You Have to be Believed to be Heard: The Importance of First Impressions
I spend a good deal of my professional life in a courtroom. Testifying before a jury places me under a microscope. It has also made me more conscious about how I come across to other people…..both in and out of the courtroom. We are all marketing ourselves every minute of every day whether we are conscious of it or not. Others observe us and form impressions about us at lightning speed. Those impressions also shape the credibility others place on our expressed thoughts.
We can better shape the perception we make on others if we are aware of the ways people form impressions of others. A landmark study conducted at UCLA concluded that we need to be aware of the “Three V’s” of communication: verbal, vocal, and visual. When it comes to the believability of the message, the study found the following levels of influence on the listener:
It shouldn’t surprise anyone that the first and most significant impression is formed visually and usually within a nanosecond. Consequently, to make a first impression a good one, the following non-verbal tips are worth considering:
Does anyone trust a person who cannot look us squarely in the eye? Eye contact is a critical component of credibility. Look directly at the person at the moment of introduction. Avoid the eye dart; it sends a message of anxiety, fear, and nervousness to the listener, and undermines credibility.
“You never get a second chance to make a good first impression” said John Molloy, author of New Dress for Success. The most immediate visual impression we make is that of dress and appearance. Bert Decker, author of You’ve Got to Be Believed to Be Heard, Updated Edition: The Complete Book of Speaking…In Business and in Life, has a theory he calls the two-by-four rule. According to the theory, the impressions made in the first two seconds are so vivid that it takes another four minutes to add another 50% more impression, positive or negative, to that communication. Since those first two seconds are entirely visual, if a poor first impression is made, it takes a really long time to overcome the damage done. Consequently, the financial expert is encouraged to dress conservatively and appropriately for the venue in question.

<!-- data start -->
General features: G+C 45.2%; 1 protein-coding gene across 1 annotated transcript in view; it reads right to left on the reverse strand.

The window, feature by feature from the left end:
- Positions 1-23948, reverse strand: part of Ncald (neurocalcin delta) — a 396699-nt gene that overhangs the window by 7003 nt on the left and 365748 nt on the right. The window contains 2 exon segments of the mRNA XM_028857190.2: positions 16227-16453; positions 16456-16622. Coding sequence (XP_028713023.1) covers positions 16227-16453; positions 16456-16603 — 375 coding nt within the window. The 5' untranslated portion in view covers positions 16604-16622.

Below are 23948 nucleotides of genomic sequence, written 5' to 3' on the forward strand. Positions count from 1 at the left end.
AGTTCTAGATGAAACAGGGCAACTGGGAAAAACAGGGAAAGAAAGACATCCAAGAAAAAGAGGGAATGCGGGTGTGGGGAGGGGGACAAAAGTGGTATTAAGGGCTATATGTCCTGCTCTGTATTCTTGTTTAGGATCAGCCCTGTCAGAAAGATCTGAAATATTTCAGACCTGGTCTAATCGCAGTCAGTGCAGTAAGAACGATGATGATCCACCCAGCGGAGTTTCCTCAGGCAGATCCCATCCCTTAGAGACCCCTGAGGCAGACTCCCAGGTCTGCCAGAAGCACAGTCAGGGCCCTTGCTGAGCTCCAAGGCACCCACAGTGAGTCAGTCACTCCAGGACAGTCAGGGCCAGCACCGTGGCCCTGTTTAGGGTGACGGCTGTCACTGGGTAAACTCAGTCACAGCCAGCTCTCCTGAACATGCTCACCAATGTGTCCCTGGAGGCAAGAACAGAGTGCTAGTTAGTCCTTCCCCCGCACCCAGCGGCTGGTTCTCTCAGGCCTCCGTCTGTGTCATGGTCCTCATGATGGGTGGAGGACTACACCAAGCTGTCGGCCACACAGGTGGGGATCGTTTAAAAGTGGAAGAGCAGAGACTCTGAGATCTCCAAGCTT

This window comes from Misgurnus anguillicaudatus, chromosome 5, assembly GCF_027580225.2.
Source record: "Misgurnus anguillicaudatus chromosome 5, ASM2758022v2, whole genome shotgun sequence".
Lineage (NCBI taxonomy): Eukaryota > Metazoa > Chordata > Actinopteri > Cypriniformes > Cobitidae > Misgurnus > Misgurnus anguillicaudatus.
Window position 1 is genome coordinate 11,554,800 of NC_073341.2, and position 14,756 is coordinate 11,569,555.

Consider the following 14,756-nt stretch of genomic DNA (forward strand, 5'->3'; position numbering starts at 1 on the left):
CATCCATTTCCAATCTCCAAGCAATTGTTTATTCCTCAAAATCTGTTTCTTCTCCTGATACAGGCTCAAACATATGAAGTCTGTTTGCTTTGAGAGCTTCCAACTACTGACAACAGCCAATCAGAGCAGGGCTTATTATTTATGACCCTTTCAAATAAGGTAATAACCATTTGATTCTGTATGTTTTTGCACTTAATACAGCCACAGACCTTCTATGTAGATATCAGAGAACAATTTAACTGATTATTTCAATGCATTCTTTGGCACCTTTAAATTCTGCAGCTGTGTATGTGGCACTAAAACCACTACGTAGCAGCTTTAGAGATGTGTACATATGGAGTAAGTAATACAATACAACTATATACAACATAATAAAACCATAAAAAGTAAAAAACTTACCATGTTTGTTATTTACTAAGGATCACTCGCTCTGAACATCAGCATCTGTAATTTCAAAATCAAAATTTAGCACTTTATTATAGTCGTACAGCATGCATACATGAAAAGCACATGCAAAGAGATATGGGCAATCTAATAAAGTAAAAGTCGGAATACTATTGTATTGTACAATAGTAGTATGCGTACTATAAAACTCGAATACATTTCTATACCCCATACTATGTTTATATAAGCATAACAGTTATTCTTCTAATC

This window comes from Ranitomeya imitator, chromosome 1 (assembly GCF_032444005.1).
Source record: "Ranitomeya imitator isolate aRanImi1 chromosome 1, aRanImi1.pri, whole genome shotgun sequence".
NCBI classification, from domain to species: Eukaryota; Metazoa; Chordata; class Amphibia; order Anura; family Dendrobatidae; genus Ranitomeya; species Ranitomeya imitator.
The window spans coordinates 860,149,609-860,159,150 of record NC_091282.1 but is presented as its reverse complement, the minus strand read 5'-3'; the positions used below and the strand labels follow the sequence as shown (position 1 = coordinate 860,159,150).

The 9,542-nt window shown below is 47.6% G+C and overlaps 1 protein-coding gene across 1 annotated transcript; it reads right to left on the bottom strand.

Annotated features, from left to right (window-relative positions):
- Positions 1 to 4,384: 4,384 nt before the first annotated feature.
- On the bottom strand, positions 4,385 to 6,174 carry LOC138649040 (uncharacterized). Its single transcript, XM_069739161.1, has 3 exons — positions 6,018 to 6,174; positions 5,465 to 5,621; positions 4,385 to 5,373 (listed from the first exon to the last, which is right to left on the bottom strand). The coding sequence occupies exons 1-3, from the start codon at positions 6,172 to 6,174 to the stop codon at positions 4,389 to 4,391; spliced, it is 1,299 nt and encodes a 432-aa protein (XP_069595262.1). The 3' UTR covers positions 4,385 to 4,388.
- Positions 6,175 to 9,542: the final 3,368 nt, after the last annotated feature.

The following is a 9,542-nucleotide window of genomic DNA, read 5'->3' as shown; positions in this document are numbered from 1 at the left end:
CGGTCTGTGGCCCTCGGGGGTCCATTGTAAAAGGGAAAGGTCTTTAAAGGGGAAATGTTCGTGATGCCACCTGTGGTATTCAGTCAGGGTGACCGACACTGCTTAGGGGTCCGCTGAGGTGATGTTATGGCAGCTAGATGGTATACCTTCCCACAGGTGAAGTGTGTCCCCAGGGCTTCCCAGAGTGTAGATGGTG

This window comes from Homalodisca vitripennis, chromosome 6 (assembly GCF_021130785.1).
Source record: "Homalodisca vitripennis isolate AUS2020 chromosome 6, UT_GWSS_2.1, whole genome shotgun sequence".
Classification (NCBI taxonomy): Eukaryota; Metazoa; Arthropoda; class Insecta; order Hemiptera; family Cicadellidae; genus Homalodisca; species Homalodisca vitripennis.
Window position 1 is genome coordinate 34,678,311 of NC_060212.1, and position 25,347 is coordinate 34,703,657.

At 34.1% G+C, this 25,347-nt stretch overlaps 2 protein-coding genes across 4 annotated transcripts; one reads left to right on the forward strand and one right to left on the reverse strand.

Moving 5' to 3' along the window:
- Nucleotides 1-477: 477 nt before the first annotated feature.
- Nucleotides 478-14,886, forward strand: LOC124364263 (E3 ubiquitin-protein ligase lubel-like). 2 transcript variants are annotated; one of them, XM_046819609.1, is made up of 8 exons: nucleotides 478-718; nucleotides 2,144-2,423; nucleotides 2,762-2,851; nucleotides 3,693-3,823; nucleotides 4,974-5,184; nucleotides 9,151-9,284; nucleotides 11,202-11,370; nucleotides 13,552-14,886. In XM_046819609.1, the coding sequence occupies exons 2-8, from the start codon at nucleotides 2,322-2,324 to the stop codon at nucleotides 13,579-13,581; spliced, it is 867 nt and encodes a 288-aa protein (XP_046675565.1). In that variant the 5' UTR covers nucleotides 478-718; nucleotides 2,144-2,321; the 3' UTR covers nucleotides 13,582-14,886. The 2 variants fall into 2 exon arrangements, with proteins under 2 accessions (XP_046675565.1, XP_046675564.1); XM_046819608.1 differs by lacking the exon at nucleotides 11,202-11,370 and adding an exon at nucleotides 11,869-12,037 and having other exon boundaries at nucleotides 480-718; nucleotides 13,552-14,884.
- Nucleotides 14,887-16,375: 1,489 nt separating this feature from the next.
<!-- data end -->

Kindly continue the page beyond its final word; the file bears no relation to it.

“Stand tall. The difference between towering and cowering is totally a matter of inner posture” said Malcolm Forbes, publisher of Forbes Magazine. Walk or stand with your spine erect and your head up; avoid slouching or walking with your head down.
Allow your personality to come through in subtle ways. Smile…..you want an expression of warmth and sincerity to become your first point of personal contact. Tonal quality is important and the words you use. Ask a trusted colleague to critique your tonal quality and offer suggestions for improvement. It will be worth the effort.
Careful attention to these often overlooked rules can make the difference when attempting to connect with anyone in the business world and can greatly expand your sphere of influence. Can you afford to ignore them?